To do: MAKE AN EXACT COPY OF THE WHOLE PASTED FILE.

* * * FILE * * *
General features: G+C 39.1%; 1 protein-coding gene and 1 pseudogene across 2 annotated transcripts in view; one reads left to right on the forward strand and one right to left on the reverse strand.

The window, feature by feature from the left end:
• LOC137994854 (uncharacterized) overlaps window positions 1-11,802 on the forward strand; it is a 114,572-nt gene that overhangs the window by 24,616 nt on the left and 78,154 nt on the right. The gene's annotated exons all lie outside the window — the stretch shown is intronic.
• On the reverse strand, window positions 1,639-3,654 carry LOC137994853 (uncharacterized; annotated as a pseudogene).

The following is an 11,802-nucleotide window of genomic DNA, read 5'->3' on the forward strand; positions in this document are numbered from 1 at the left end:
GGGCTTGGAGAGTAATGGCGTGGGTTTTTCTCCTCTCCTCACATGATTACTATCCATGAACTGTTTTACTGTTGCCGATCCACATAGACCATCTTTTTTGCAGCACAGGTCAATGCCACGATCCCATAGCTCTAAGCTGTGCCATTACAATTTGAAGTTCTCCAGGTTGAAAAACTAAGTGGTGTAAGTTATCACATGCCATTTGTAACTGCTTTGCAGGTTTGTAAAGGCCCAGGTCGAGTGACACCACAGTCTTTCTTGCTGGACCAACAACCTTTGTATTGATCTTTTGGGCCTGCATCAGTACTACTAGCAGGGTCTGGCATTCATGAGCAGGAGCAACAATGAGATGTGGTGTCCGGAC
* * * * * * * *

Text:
General features: G+C 39.1%; 1 protein-coding gene and 1 pseudogene across 2 annotated transcripts in view; one reads left to right on the forward strand and one right to left on the reverse strand.

The window, feature by feature from the left end:
• LOC137994854 (uncharacterized) overlaps window positions 1-11,802 on the forward strand; it is a 114,572-nt gene that overhangs the window by 24,616 nt on the left and 78,154 nt on the right. The gene's annotated exons all lie outside the window — the stretch shown is intronic.
• On the reverse strand, window positions 1,639-3,654 carry LOC137994853 (uncharacterized; annotated as a pseudogene).

The following is an 11,802-nucleotide window of genomic DNA, read 5'->3' on the forward strand; positions in this document are numbered from 1 at the left end:
GGGCTTGGAGAGTAATGGCGTGGGTTTTTCTCCTCTCCTCACATGATTACTATCCATGAACTGTTTTACTGTTGCCGATCCACATAGACCATCTTTTTTGCAGCACAGGTCAATGCCACGATCCCATAGCTCTAAGCTGTGCCATTACAATTTGAAGTTCTCCAGGTTGAAAAACTAAGTGGTGTAAGTTATCACATGCCATTTGTAACTGCTTTGCAGGTTTGTAAAGGCCCAGGTCGAGTGACACCACAGTCTTTCTTGCTGGACCAACAACCTTTGTATTGATCTTTTGGGCCTGCATCAGTACTACTAGCAGGGTCTGGCATTCATGAGCAGGAGCAACAATGAGATGTGGTGTCCGGAC